Arlene is on the SCENE

Service Animals in the Classroom

Posted on: September 19, 2012

Service dog, “Chili”

I just saw an article about a student in Texas who was told she would no longer be allowed to bring her service animal to school.  While the Americans With Disabilities Act requires service animals to be allowed into public and governmental facilities, new regulations in March 2011 clarified the definition of “service animal.”

Well, attempted to clarify the definition. I would say the definition is still a bit vague.

The new regulations state that “dogs whose sole function is to provide comfort or emotional support” are not service animals under the ADA; however, the regulations also give an example of a service animal who “calms a person with Post Traumatic Stress Disorder during an anxiety attack.” Hmm. Sounds like “comfort and emotional support” might indeed be part of a service animal’s function.

In the Texas case, Chili helps the student stay calm during anxiety-provoking situations, anxiety that is caused by her disability.  My confusion lies in the Justice Department’s dismissal of providing “comfort” as a legitimate task of service animals. For kids living with disabilities such as autism, anxiety disorder, or mood disorder, comfort and emotional support is precisely the service they need to function in the classroom. Would the school rather employ a para-educator full-time to provide this support?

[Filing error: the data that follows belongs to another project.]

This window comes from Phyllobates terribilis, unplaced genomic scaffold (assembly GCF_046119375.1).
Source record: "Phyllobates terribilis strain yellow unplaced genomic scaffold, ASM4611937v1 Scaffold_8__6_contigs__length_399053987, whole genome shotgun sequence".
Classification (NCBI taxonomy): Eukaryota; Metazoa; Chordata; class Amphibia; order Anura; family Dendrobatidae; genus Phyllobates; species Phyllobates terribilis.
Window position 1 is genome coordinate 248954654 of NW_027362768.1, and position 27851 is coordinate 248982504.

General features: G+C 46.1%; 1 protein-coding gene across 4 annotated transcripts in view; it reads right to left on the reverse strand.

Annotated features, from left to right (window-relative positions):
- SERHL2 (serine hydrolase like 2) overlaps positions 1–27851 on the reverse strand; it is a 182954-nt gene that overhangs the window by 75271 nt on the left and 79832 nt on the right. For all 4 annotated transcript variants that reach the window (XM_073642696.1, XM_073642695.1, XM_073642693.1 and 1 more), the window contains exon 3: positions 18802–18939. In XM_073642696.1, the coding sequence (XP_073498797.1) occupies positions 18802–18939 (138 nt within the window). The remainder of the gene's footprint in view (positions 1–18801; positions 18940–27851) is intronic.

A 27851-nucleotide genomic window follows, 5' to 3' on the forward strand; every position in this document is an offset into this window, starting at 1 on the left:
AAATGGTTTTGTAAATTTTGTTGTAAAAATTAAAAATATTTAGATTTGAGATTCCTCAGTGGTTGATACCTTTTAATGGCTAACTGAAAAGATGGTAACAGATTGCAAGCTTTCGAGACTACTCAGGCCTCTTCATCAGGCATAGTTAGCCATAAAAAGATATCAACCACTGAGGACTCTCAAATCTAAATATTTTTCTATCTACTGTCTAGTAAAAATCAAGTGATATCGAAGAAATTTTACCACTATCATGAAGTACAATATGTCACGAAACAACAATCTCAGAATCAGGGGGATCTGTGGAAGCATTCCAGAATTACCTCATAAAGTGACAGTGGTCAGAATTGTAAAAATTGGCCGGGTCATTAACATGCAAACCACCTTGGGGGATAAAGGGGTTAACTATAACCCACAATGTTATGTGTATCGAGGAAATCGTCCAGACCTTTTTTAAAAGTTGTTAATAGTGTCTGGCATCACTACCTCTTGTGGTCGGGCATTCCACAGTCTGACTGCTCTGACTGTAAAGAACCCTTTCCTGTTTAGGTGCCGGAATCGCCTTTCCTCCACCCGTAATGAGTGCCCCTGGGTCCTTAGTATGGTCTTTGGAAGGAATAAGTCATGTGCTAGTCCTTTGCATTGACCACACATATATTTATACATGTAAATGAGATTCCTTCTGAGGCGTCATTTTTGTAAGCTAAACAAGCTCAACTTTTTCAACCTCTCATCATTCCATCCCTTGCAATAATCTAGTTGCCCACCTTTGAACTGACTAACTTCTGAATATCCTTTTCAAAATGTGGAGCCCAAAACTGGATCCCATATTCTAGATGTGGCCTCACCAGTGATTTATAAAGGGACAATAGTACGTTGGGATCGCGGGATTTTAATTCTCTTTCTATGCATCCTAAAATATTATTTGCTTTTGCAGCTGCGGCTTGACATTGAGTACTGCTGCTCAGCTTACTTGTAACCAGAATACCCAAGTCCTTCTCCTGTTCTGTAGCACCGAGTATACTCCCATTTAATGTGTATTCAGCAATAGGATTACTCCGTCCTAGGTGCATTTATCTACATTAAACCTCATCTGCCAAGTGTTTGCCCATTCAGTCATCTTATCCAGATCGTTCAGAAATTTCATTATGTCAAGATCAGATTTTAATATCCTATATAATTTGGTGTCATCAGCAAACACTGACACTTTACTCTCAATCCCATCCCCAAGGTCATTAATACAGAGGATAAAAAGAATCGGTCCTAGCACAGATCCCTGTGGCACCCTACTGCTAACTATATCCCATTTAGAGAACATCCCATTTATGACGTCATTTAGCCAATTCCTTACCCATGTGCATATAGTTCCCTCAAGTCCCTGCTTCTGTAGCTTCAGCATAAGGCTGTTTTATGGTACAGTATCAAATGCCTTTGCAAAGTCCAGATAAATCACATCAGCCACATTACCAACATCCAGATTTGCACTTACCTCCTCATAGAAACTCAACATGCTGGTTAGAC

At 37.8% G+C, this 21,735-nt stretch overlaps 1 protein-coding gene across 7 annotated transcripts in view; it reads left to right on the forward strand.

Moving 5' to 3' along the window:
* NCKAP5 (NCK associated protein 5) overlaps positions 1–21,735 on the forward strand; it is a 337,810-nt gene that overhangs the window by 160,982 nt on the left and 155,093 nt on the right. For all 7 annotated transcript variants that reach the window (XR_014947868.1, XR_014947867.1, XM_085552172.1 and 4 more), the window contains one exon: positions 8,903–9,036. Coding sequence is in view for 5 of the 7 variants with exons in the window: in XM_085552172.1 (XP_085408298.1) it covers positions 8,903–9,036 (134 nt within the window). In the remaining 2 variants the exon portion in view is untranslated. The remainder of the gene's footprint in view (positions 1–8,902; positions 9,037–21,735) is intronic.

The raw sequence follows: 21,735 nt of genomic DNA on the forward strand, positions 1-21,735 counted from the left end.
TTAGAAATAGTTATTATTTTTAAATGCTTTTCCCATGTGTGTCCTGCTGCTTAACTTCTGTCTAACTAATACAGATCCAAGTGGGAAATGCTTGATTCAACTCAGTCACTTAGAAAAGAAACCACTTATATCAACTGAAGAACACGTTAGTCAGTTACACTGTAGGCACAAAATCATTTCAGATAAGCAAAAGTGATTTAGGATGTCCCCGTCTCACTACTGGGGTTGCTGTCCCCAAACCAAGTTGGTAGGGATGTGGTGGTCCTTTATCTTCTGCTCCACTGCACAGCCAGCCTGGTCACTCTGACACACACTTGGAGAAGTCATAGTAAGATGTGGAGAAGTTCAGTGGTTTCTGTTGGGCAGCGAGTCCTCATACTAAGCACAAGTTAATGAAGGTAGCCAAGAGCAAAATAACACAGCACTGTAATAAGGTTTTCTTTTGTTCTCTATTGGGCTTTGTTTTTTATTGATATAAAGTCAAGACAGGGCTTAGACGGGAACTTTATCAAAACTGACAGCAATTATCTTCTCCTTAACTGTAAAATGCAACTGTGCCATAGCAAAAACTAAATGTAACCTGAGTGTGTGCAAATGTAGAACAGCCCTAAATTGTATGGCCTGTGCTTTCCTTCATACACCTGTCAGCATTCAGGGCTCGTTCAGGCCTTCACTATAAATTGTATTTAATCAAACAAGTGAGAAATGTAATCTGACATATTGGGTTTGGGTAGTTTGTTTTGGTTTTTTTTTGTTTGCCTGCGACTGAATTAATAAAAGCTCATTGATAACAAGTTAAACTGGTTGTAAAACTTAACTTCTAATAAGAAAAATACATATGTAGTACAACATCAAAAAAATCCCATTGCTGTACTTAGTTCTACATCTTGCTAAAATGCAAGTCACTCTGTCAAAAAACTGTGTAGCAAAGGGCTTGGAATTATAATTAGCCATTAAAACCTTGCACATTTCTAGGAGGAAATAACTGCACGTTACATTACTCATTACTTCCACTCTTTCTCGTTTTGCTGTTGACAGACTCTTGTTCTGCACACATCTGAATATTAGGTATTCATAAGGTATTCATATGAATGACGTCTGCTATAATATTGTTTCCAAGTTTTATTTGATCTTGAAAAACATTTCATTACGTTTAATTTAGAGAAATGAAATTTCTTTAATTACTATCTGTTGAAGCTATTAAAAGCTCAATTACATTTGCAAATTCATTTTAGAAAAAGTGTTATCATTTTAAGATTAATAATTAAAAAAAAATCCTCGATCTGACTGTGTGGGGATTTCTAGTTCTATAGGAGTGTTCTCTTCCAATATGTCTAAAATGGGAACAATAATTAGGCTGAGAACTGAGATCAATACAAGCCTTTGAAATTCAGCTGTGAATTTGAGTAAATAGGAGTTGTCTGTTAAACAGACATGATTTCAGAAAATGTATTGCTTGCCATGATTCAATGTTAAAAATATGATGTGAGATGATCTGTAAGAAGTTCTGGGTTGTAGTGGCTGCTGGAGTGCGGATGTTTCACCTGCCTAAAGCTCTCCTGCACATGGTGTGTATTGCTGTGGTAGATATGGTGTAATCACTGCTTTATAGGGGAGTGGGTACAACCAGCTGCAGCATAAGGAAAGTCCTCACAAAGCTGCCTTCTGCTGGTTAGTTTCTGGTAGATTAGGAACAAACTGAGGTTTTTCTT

Jasmine

The power of animals is vast. My own former pup, Jasmine, greatest dog ever (I’m covering the eyes of my own two mutts lounging by my desk) was amazing in the classroom. She helped during therapeutic groups and in individual sessions with children who needed to work on attachment, empathy, and self-regulation.

Maybe the Department of Justice needs to clarify a bit more. If someone has a disability affecting their emotional and/or mental state, and the animal helps to address that need, sounds like a service animal to me.

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2 Responses to "Service Animals in the Classroom"

I agree completely! Sounds like another instance where invisible disabilities are not given the same treatment as visibilble challenges. If a child cannot self regulate, they cannot learn. And they often take the entire class with them when them struggle with anxiety or melt downs. I really hope this gets a second look. Animals are amazing support companions!

Though I do think, as a teacher, they need to pass a behavior screening so they are safe and calm with all children at school. 🙂
Thanks for sharing this story! 🙂

And I agree about addressing the issue of the service animal’s impact on the rest of the class. When I did use my dog in the classroom, there were many issues to address–allergies, fears, expectations, etc.–before bringing her in. Well worth it though! When I see former students, their favorite memory is often spending time with Jasmine.

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